The Tatler, Volume 1, 1899 eBook

This eBook from the Gutenberg Project consists of approximately 475 pages of information about The Tatler, Volume 1, 1899.
chief justice (as we call it amongst us) in Faelicia.[196] He was a man of profound knowledge of the laws of his country, and as just an observer of them in his own person.  He considered justice as a cardinal virtue, not as a trade for maintenance.  Wherever he was judge, he never forgot that he was also counsel.  The criminal before him was always sure he stood before his country, and, in a sort, a parent of it.  The prisoner knew, that though his spirit was broken with guilt, and incapable of language to defend itself, all would be gathered from him which could conduce to his safety; and that his judge would wrest no law to destroy him, nor conceal any that could save him.  In his time, there were a nest of pretenders to justice, who happened to be employed to put things in a method for being examined before him at his usual sessions:  these animals were to Verus, as monkeys are to men, so like, that you can hardly disown them; but so base, that you are ashamed of their fraternity.  It grew a phrase, “Who would do justice on the justices?” That certainly would Verus.  I have seen an old trial where he sat judge on two of them; one was called Trick-Track, the other Tearshift;[197] one was a learned judge of sharpers, the other the quickest of all men at finding out a wench.  Trick-Track never spared a pickpocket, but was a companion to cheats:  Tearshift would make compliments to wenches of quality, but certainly commit poor ones.  If a poor rogue wanted a lodging, Trick-Track sent him to gaol for a thief:  if a poor whore went only with one thin petticoat, Tearshift would imprison her for being loose in her dress.  These patriots infested the days of Verus, while they alternately committed and released each other’s prisoners.  But Verus regarded them as criminals, and always looked upon men as they stood in the eye of justice, without respecting whether they sat on the bench, or stood at the bar.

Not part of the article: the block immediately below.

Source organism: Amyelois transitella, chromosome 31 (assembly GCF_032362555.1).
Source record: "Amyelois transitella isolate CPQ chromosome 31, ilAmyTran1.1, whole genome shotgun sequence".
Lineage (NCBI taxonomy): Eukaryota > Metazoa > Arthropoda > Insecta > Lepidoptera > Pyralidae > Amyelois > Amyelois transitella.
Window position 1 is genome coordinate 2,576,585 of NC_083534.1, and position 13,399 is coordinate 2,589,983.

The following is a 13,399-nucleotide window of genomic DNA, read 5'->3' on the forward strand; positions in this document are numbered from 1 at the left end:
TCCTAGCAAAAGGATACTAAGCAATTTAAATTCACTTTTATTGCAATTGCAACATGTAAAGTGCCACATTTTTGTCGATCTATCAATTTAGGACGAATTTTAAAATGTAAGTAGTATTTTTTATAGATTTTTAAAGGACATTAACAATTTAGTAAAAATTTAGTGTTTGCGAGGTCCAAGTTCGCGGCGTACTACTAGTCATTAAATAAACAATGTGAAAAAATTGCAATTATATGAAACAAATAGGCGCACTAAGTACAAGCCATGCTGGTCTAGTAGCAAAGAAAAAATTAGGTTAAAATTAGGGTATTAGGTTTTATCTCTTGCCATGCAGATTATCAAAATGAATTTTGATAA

Will’s Coffee-house, May 11

Yesterday we were entertained with the tragedy of “The Earl of Essex,"[198] in which there is not one good line, and yet a play which was never seen without drawing tears from some part of the audience:  a remarkable instance, that the soul is not to be moved by words, but things; for the incidents in this drama are laid together so happily, that the spectator makes the play for himself, by the force which the circumstance has upon his imagination.  Thus, in spite of the most dry discourses, and expressions almost ridiculous with respect to propriety, it is impossible for one unprejudiced to see it untouched with pity.  I must confess, this effect is not wrought on such as examine why they are pleased; but it never fails to appear on those who are not too learned in nature, to be moved by her first suggestions.  It is certain, the person and behaviour of Mr. Wilks[199] has no small share in conducing to the popularity of the play; and when a handsome fellow is going to a more coarse exit than beheading, his shape and countenance make every tender one reprieve him with all her heart, without waiting till she hears his dying words.

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The Tatler, Volume 1, 1899 from Project Gutenberg. Public domain.
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